Former Ponoka resident Dale Boddy, now retired and living in Red Deer, has just self-published his first book: Profile of an Effective School Superintendent.
The book, which is a ethnography, meaning the scientific research of a person or culture, was a project he began in 1994. It was finally published by Friesen Press in March, 2021.
“It was a long road … You kind of learn a lot about yourself as you finish it,” said Boddy, adding feedback from editors was sometimes not what he wanted to hear, but he revised and persevered.
In the end, he believes it’s a work he can be proud of.
“I finished a project I put off for so long. I was very pleased to be finished with it.”
Boddy says potential readership for his book could be former and current educators, as well as people who knew him from growing up in Ponoka.
Boddy, who was a school superintendent himself, sought to better understand that leadership role through shadowing a well-known superintendent at the time.
In 1994, he shadowed his subject, who was renamed for privacy reasons and is referred to in the book as Ed Noyce, for a total of 16 days, over a period of about six months.
He had all his coursework completed for his PhD, but wasn’t able to get the dissertation complete in time.
What he found fascinating about the research process, was that because of the long observation period, he really got an authentic picture of how that person operated in a professional setting.
“You got to see the best of somebody,” said Boddy.
During his time shadowing ‘Noyce,’ Noyce was dealing with a crisis in the division. There was a challenge to the school district when a party wanted to set up a private school within the public system.
Boddy recalls that during a five-hour town hall on the subject, Noyce interjected maybe five times, which he says was extraordinary, considering how teachers like to talk.
Although considered a very successful administrator at the time, Noyce was notoriously low-key, and always diverted attention or recognition away from himself and towards students and other staff.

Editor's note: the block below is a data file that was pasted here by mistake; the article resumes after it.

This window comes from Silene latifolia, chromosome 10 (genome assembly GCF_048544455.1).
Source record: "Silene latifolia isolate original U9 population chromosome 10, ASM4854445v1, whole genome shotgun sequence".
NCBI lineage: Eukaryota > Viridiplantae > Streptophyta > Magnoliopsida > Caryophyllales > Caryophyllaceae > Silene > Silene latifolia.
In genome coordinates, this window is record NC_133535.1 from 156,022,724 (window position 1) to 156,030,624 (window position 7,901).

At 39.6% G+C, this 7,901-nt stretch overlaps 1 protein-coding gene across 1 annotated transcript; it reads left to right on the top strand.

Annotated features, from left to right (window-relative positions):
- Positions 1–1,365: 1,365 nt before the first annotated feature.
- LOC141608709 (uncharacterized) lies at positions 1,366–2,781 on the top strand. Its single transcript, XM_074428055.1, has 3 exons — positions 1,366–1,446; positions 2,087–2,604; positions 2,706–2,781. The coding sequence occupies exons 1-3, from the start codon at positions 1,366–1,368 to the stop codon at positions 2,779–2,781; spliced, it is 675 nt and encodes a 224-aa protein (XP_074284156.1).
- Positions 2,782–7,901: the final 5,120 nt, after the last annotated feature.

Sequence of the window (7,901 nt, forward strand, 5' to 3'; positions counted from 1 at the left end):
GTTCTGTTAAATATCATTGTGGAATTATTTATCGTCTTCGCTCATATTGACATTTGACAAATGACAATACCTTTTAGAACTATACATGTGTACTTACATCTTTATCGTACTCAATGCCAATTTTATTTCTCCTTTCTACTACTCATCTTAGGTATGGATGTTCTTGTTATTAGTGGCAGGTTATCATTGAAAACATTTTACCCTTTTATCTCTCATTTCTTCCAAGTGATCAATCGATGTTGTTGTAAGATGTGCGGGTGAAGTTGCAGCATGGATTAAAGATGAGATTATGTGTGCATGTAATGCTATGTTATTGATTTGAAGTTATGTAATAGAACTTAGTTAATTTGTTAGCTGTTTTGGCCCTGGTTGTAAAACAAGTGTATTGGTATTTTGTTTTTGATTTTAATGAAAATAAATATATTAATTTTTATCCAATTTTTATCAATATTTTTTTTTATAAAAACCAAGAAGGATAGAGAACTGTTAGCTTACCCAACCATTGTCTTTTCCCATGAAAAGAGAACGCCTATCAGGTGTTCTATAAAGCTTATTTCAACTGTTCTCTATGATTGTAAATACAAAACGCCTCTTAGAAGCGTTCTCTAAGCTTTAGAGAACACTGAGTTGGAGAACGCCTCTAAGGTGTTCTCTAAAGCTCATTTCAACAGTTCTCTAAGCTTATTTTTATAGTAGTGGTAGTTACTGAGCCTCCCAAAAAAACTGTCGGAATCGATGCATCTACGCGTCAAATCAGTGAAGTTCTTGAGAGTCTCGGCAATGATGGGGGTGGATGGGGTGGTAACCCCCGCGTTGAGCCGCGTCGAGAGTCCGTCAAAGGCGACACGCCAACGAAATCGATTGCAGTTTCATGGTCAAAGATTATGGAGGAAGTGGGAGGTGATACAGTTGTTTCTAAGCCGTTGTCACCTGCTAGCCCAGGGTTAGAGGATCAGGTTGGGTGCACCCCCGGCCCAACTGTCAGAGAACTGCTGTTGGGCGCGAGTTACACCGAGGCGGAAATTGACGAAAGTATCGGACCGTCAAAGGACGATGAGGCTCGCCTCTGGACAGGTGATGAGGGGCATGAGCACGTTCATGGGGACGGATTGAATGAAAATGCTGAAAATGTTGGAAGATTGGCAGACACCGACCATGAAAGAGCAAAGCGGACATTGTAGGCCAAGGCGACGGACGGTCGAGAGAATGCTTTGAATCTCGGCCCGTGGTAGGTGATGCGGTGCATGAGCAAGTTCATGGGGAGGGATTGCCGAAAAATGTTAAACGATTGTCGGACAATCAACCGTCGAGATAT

Noyce stated in promotional material for the book that Boddy was never invasive in his observations of him or his colleagues, and was always respectful.
Although Boddy had kept all his notes, taped interviews and journals, it wasn’t until the last four years or so, that with the time available to him due to retirement, he was able to complete the project.
His book was finished in March and by April, he had printed copies shipped to him.
“Self-publishing has really changed the world,” said Boddy.
Now that he has self-published, the work is complete, but unfortunately not as a dissertation that would complete his PhD as he wasn’t able to find an interested and compatible university.
“You can call me mister,” he said.
Born in 1948 at the Ponoka Municipal Hospital, he graduated from the Ponoka Senior High School in 1966.
Boddy played hockey in Ponoka growing up. His coach John Zahara, turned out a couple of NHL players, including his brother Gregg Boddy.
He was a bit of an “academic jock,” he says, playing football and was in track and field and part of the competitive swim team in addition to playing hockey.
He was part of the Ponoka Air Cadets from ages 14 to 16 or 17, he recalls.
The Boddy family lived on Chicken Hill in Riverside, and at the time, the street was known as Boddy Avenue, as they were the only family on the lane.
“Ponoka was a really good community for me,” he said, adding it had the right mix of opportunities, real-life experiences and safety growing up.
“We got exposed to all life had to offer … Our parents let us loose and we came home for supper,” he said.
Boddy moved away from Ponoka when he was 18 to attend university.
In his family, you either worked at the Ponoka asylum or on the family farm.
Although he’d wanted nothing more to stay home and work the farm, his father saw other potential in him.
Boddy recalls the pair went to look at a quarter parcel of land that was for sale, but after kicking around the dirt a bit, his father proclaimed, “You’re going to university.”
And not having a lot of role models in other professional fields, he decided to become a teacher.
“I chose what I thought I could do.”
He attended the University of Calgary on a hockey scholarship, playing on the varsity team.
Eventually he earned a masters degree in curriculum administration from the University of Oregon.
Boddy became a principal before he was 30, and was a deputy superintendent by 36 and made superintendent by 39.
However, due to downsizing, he found himself out of work and eventually became a real estate agent, leaving his dissertation incomplete.
Boddy says he still has some relatives living west of Ponoka.
Boddy’s thinking about trying his hand at writing again, and so far, he’s thinking if he does it may be a memoir about the process of writing his first book.
“I have to have some kind of job, otherise I’m underfoot and my wife gives me jobs I don’t like,” he said with a laugh.
Boddy and his wife recently celebrated their 50th wedding anniversary.